However, there’s a problem when we give in to these inclinations in the investing realm.
Investing is a long-term game. We begin investing in our 20s to finance retirements that will begin in our 60s and extend into our 80s. It doesn’t matter much how our portfolios will perform for five years. What matters is how they will perform for 30 years or even for 60 years. We need investing advisors who will tell us how things work over long stretches of time and who are not too influenced by what is popular in the one particular stretch of time in which they are speaking.
Those investing advisors need to make a living!
When stocks are priced insanely high, everybody is drawn to the idea of over-investing in stocks and when stocks are priced insanely low, everybody is drawn to the idea of under-investing in stocks. The marketing realities are the opposite of the research-based investing realities. The experts like to pretend that there is research supporting the Buy-and-Hold strategy because that is what sells but the research tells a very different story to those who look at it to learn what works from other than a marketing perspective.
I think we should be telling investors ALL the numbers. We should tell them how their retirements will proceed if they go with an 80 percent stock allocation and how they will proceed if they go with a 50 percent stock allocation and let them decide which path to take.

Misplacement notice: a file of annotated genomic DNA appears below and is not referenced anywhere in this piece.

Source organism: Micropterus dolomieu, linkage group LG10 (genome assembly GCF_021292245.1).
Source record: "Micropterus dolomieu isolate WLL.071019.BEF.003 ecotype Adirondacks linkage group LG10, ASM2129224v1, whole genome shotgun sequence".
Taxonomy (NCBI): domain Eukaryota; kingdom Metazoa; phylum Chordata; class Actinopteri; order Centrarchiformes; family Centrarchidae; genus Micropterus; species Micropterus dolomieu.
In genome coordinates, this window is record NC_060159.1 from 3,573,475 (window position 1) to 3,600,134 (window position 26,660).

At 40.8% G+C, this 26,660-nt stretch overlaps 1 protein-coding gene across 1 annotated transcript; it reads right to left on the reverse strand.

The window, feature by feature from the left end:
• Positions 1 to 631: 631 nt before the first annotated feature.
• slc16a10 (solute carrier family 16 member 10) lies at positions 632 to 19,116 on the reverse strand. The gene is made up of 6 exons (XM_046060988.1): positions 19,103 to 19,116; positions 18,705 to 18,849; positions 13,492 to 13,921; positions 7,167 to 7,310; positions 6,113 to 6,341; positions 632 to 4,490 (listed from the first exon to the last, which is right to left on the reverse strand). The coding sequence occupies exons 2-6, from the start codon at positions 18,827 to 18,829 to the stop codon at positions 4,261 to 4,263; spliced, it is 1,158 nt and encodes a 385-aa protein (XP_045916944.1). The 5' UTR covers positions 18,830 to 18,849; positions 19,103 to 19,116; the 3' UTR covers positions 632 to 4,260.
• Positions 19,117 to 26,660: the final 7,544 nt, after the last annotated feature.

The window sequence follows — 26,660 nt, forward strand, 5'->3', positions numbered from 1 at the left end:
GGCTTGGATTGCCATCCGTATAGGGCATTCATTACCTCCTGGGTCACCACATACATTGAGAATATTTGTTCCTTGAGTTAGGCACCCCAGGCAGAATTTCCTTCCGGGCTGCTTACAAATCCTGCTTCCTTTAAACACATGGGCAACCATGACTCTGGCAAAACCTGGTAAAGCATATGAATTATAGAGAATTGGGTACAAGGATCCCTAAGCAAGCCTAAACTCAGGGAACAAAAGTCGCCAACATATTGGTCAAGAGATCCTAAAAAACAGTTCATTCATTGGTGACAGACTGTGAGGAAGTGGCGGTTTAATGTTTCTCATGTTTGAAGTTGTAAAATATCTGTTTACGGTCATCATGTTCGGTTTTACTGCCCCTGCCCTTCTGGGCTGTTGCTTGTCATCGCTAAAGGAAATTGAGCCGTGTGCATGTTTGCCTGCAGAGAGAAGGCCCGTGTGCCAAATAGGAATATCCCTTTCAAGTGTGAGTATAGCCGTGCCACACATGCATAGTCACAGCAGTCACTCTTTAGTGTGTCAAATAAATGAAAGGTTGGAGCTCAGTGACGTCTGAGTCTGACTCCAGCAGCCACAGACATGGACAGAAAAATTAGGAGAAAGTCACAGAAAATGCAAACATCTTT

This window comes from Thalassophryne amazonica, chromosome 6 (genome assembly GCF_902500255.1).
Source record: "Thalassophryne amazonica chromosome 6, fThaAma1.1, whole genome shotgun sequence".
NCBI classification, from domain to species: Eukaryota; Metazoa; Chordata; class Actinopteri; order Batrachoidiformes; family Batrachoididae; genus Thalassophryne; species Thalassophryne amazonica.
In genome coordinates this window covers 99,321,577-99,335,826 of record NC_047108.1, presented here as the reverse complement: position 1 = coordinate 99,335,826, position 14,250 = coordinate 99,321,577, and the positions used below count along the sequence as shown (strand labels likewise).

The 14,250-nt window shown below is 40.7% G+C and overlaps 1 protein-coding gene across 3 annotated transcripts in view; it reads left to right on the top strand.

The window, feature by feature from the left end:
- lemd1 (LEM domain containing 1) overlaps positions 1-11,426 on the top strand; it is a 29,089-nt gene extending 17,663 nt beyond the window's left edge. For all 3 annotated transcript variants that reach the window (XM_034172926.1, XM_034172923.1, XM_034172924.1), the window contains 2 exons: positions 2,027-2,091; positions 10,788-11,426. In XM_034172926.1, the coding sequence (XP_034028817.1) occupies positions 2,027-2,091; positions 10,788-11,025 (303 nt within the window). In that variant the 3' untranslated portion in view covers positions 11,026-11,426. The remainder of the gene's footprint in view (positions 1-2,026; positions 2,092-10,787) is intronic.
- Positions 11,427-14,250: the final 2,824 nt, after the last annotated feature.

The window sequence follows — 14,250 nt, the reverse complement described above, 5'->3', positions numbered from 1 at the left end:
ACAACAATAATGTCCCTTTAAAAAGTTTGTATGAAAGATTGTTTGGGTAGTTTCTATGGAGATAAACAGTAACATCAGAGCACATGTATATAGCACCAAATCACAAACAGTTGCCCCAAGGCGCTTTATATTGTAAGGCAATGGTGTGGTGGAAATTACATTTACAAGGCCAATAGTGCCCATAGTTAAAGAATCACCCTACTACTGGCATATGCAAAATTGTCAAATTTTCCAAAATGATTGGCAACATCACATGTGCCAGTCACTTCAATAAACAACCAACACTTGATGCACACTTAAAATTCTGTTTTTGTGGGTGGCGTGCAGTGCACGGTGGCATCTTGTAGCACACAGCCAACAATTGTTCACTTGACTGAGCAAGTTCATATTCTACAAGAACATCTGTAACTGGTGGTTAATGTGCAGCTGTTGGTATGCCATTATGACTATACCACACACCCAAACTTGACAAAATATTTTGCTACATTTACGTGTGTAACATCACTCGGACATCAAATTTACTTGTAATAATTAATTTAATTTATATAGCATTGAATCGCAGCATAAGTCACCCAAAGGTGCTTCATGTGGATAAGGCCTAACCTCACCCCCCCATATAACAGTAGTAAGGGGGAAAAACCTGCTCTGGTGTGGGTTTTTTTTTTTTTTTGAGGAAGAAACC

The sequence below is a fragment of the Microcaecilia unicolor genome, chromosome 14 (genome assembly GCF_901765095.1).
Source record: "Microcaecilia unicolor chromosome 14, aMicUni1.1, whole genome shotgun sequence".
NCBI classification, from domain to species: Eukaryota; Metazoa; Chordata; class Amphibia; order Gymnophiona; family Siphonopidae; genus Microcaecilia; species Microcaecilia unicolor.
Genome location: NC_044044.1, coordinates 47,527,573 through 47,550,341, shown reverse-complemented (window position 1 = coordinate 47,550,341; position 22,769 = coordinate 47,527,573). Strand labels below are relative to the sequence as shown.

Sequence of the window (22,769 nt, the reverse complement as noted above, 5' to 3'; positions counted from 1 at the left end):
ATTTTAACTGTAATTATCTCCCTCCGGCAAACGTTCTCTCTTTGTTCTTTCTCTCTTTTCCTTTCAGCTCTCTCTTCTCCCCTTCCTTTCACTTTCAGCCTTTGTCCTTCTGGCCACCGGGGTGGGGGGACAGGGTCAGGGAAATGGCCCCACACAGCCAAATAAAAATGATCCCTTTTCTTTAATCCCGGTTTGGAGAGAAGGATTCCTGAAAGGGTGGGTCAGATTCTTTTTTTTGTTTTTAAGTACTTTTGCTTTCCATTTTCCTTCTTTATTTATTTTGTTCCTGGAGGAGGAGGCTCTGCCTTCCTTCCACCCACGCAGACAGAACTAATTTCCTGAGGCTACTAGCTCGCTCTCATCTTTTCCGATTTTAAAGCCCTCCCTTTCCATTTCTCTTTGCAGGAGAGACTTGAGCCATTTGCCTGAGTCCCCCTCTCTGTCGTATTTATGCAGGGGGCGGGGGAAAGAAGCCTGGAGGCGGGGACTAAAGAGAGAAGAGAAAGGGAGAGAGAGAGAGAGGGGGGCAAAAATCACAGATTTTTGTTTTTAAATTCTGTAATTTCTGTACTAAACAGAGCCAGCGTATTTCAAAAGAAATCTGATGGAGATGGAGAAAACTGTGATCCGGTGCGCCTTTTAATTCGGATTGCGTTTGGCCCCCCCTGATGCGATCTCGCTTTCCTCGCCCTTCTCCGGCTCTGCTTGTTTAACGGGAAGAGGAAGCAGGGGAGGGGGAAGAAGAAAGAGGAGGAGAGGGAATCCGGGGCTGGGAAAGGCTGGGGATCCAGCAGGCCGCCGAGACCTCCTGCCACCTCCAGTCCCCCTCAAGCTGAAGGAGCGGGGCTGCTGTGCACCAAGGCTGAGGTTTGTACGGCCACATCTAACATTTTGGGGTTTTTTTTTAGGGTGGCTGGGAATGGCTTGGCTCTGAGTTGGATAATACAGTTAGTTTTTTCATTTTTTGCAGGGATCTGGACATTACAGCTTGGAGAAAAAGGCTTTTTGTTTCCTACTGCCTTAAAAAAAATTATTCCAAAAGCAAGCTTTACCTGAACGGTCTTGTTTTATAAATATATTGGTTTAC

This approach too has drawbacks from a marketing standpoint. I talked to a fellow at a party once who had checked out my web site and who told me that I would be a lot more successful if I would put less effort into explaining to investors why Valuation-Informed Indexing is superior to Buy-and-Hold and would instead just get quickly to the bottom line. “Tell me what to do with my money!” he implored me. “I don’t want to think about it. I want you to do the thinking. I come to investing sites to be spared the chore of thinking this stuff through for myself.”
I believe that this fellow was speaking for many people. People want to be told what to do, not why it works.
There’s only one problem. What works won’t work unless the investor understands on a deep level why it works.
Any investing strategy you choose is going to perform well in some time-periods and poorly in some time-periods. Buy-and-Hold was aces through the 1980s and 1990s and has performed poorly from 2000 forward. Valuation-Informed Indexing was aces in the 1980s and from 1990 through 1995 and then was a disaster from 1996 through 1999 and then has performed reasonably well but not incredibly well for the past 17 years.
We need to present to investors as many options as possible and encourage them to explore how each of the various options performs over a number of different time-periods. This approach adds complexity to the analysis. Simplicity is a plus and I would not sacrifice it without good reason. I believe that the added complexity that I am recommending here produces benefits that more than justify the expenditure of added mental energies. Investors who examine numerous possibilities before making their investing decisions are prepared for whatever comes and thereby are able to stick with their choices for the long term. That’s the key to success in stock investing.
Rob Bennett’s bio is here.